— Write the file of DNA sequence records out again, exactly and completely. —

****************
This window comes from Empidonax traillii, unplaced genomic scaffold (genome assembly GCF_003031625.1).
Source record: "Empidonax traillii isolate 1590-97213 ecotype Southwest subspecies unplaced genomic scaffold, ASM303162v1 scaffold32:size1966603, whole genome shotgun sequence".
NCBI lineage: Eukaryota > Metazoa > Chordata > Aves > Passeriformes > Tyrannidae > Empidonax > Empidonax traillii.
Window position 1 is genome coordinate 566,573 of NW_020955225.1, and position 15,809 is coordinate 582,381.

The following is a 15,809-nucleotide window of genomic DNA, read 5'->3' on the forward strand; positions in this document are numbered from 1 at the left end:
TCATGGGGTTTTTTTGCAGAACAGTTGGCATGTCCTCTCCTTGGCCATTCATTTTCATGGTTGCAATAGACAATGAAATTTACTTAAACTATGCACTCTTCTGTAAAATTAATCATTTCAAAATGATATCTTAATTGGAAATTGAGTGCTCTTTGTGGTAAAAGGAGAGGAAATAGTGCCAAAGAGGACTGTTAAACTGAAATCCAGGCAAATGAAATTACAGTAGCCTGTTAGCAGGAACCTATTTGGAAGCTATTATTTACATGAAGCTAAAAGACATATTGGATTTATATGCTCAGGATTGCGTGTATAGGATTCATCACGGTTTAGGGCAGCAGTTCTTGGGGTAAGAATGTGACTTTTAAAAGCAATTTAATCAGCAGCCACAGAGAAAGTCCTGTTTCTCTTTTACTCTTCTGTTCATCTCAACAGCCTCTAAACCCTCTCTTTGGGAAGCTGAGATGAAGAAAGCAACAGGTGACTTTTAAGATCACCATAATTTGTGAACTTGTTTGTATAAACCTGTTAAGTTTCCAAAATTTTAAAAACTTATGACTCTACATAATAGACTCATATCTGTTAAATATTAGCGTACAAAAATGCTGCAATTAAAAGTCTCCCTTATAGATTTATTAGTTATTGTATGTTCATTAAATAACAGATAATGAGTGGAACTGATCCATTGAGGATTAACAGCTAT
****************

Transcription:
This window comes from Empidonax traillii, unplaced genomic scaffold (genome assembly GCF_003031625.1).
Source record: "Empidonax traillii isolate 1590-97213 ecotype Southwest subspecies unplaced genomic scaffold, ASM303162v1 scaffold32:size1966603, whole genome shotgun sequence".
NCBI lineage: Eukaryota > Metazoa > Chordata > Aves > Passeriformes > Tyrannidae > Empidonax > Empidonax traillii.
Window position 1 is genome coordinate 566,573 of NW_020955225.1, and position 15,809 is coordinate 582,381.

The following is a 15,809-nucleotide window of genomic DNA, read 5'->3' on the forward strand; positions in this document are numbered from 1 at the left end:
TCATGGGGTTTTTTTGCAGAACAGTTGGCATGTCCTCTCCTTGGCCATTCATTTTCATGGTTGCAATAGACAATGAAATTTACTTAAACTATGCACTCTTCTGTAAAATTAATCATTTCAAAATGATATCTTAATTGGAAATTGAGTGCTCTTTGTGGTAAAAGGAGAGGAAATAGTGCCAAAGAGGACTGTTAAACTGAAATCCAGGCAAATGAAATTACAGTAGCCTGTTAGCAGGAACCTATTTGGAAGCTATTATTTACATGAAGCTAAAAGACATATTGGATTTATATGCTCAGGATTGCGTGTATAGGATTCATCACGGTTTAGGGCAGCAGTTCTTGGGGTAAGAATGTGACTTTTAAAAGCAATTTAATCAGCAGCCACAGAGAAAGTCCTGTTTCTCTTTTACTCTTCTGTTCATCTCAACAGCCTCTAAACCCTCTCTTTGGGAAGCTGAGATGAAGAAAGCAACAGGTGACTTTTAAGATCACCATAATTTGTGAACTTGTTTGTATAAACCTGTTAAGTTTCCAAAATTTTAAAAACTTATGACTCTACATAATAGACTCATATCTGTTAAATATTAGCGTACAAAAATGCTGCAATTAAAAGTCTCCCTTATAGATTTATTAGTTATTGTATGTTCATTAAATAACAGATAATGAGTGGAACTGATCCATTGAGGATTAACAGCTAT